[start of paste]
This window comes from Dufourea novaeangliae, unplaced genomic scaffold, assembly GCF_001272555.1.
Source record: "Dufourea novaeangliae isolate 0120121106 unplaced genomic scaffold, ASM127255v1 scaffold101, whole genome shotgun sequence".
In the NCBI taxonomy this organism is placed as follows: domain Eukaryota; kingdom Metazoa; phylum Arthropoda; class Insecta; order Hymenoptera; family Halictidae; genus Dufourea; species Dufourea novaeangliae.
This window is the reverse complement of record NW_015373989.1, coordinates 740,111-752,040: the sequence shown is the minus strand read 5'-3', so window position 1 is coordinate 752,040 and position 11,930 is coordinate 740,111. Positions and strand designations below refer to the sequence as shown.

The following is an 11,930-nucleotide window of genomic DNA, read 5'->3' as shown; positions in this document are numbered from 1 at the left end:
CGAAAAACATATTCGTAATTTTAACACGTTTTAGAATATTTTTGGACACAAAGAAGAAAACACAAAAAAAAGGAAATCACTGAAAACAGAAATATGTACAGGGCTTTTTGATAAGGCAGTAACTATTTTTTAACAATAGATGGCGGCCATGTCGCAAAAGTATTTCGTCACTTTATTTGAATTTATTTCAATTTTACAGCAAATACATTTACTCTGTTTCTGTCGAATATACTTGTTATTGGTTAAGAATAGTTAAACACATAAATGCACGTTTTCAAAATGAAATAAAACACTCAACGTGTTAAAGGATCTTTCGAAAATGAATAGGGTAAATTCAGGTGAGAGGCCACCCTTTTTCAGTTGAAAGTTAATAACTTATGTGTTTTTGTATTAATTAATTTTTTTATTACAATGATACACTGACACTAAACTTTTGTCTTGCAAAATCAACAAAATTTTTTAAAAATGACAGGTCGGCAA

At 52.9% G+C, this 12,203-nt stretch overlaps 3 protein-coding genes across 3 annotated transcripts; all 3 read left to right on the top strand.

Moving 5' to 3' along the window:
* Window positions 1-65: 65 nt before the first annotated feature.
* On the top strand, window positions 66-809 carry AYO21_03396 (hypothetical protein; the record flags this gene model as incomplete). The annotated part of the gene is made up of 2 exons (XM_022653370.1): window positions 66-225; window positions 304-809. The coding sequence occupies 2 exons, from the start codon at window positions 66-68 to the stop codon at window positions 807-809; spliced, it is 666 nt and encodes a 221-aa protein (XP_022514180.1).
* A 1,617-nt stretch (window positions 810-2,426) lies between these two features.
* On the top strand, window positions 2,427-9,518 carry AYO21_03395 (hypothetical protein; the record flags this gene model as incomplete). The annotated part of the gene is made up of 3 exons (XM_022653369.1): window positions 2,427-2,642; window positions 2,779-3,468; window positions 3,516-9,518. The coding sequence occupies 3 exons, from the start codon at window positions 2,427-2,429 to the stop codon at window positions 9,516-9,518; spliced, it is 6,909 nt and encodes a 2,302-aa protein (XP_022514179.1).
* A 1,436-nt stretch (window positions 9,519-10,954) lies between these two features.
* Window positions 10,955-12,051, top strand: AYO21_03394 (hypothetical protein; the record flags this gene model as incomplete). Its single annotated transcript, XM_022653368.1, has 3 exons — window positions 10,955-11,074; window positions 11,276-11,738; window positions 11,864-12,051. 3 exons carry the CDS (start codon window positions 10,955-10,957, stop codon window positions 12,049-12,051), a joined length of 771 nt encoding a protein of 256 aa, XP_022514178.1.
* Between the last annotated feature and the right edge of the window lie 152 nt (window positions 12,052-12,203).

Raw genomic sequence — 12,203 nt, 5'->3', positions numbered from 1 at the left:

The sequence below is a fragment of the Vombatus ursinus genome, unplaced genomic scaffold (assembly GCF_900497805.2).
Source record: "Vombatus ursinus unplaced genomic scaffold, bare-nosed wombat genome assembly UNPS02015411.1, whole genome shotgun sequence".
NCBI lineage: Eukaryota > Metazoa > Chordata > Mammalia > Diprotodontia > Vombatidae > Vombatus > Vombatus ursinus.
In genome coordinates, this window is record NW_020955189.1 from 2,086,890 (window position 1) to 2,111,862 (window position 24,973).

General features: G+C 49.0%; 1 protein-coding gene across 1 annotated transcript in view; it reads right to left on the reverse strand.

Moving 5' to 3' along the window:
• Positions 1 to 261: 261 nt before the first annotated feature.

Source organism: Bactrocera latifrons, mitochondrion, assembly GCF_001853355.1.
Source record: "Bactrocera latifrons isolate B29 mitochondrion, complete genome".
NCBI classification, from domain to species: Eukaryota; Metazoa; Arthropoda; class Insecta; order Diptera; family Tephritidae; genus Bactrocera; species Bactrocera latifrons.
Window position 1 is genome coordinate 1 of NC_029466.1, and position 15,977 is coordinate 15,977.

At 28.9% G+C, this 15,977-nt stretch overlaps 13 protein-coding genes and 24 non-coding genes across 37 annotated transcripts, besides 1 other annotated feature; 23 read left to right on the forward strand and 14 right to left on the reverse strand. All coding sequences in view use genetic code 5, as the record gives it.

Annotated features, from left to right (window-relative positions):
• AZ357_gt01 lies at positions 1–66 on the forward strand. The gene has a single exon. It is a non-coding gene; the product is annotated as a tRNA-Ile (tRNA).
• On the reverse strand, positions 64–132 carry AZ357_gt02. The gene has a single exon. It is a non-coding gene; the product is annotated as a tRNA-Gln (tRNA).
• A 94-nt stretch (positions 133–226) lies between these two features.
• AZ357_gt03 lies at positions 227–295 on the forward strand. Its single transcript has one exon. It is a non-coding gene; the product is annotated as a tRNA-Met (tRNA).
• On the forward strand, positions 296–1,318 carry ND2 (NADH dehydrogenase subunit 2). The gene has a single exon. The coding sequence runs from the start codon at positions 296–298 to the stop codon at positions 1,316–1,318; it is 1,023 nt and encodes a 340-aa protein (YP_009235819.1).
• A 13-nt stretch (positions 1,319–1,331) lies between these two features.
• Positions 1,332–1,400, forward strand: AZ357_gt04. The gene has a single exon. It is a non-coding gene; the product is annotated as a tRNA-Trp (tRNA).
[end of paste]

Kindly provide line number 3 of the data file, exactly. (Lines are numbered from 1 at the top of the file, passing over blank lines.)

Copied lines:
In the NCBI taxonomy this organism is placed as follows: domain Eukaryota; kingdom Metazoa; phylum Arthropoda; class Insecta; order Hymenoptera; family Halictidae; genus Dufourea; species Dufourea novaeangliae.